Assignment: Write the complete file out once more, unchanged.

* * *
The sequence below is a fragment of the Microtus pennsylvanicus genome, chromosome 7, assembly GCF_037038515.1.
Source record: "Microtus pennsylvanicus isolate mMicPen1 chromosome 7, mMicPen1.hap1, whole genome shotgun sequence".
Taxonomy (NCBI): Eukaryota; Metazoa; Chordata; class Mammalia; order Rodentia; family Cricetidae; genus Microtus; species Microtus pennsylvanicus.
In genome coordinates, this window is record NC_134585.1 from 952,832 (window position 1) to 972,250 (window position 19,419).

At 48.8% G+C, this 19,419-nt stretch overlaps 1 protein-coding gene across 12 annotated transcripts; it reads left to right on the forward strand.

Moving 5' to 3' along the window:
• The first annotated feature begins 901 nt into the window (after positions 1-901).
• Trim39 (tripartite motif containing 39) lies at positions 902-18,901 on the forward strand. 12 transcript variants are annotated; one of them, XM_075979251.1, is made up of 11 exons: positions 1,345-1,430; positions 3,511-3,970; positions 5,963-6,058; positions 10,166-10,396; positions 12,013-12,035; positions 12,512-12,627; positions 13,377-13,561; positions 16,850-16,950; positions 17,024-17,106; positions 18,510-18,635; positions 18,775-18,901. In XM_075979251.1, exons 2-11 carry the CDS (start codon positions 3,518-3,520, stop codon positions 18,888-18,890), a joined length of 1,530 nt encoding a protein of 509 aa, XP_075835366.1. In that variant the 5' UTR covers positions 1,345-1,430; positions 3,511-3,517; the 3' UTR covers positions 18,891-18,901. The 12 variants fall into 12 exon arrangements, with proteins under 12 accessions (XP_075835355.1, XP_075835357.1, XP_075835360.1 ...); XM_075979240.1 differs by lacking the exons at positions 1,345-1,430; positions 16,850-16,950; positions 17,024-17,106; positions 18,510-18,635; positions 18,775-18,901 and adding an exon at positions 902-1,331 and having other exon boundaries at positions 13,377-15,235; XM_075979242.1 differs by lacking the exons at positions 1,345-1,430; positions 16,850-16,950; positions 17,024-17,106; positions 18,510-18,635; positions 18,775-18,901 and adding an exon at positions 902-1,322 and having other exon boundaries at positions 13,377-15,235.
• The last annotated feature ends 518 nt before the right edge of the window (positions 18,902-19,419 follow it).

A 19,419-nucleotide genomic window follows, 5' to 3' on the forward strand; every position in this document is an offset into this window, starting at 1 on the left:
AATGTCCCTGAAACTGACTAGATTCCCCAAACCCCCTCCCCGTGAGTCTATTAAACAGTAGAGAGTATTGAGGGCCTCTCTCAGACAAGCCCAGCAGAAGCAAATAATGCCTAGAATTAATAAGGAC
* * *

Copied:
The sequence below is a fragment of the Microtus pennsylvanicus genome, chromosome 7, assembly GCF_037038515.1.
Source record: "Microtus pennsylvanicus isolate mMicPen1 chromosome 7, mMicPen1.hap1, whole genome shotgun sequence".
Taxonomy (NCBI): Eukaryota; Metazoa; Chordata; class Mammalia; order Rodentia; family Cricetidae; genus Microtus; species Microtus pennsylvanicus.
In genome coordinates, this window is record NC_134585.1 from 952,832 (window position 1) to 972,250 (window position 19,419).

At 48.8% G+C, this 19,419-nt stretch overlaps 1 protein-coding gene across 12 annotated transcripts; it reads left to right on the forward strand.

Moving 5' to 3' along the window:
• The first annotated feature begins 901 nt into the window (after positions 1-901).
• Trim39 (tripartite motif containing 39) lies at positions 902-18,901 on the forward strand. 12 transcript variants are annotated; one of them, XM_075979251.1, is made up of 11 exons: positions 1,345-1,430; positions 3,511-3,970; positions 5,963-6,058; positions 10,166-10,396; positions 12,013-12,035; positions 12,512-12,627; positions 13,377-13,561; positions 16,850-16,950; positions 17,024-17,106; positions 18,510-18,635; positions 18,775-18,901. In XM_075979251.1, exons 2-11 carry the CDS (start codon positions 3,518-3,520, stop codon positions 18,888-18,890), a joined length of 1,530 nt encoding a protein of 509 aa, XP_075835366.1. In that variant the 5' UTR covers positions 1,345-1,430; positions 3,511-3,517; the 3' UTR covers positions 18,891-18,901. The 12 variants fall into 12 exon arrangements, with proteins under 12 accessions (XP_075835355.1, XP_075835357.1, XP_075835360.1 ...); XM_075979240.1 differs by lacking the exons at positions 1,345-1,430; positions 16,850-16,950; positions 17,024-17,106; positions 18,510-18,635; positions 18,775-18,901 and adding an exon at positions 902-1,331 and having other exon boundaries at positions 13,377-15,235; XM_075979242.1 differs by lacking the exons at positions 1,345-1,430; positions 16,850-16,950; positions 17,024-17,106; positions 18,510-18,635; positions 18,775-18,901 and adding an exon at positions 902-1,322 and having other exon boundaries at positions 13,377-15,235.
• The last annotated feature ends 518 nt before the right edge of the window (positions 18,902-19,419 follow it).

A 19,419-nucleotide genomic window follows, 5' to 3' on the forward strand; every position in this document is an offset into this window, starting at 1 on the left:
AATGTCCCTGAAACTGACTAGATTCCCCAAACCCCCTCCCCGTGAGTCTATTAAACAGTAGAGAGTATTGAGGGCCTCTCTCAGACAAGCCCAGCAGAAGCAAATAATGCCTAGAATTAATAAGGAC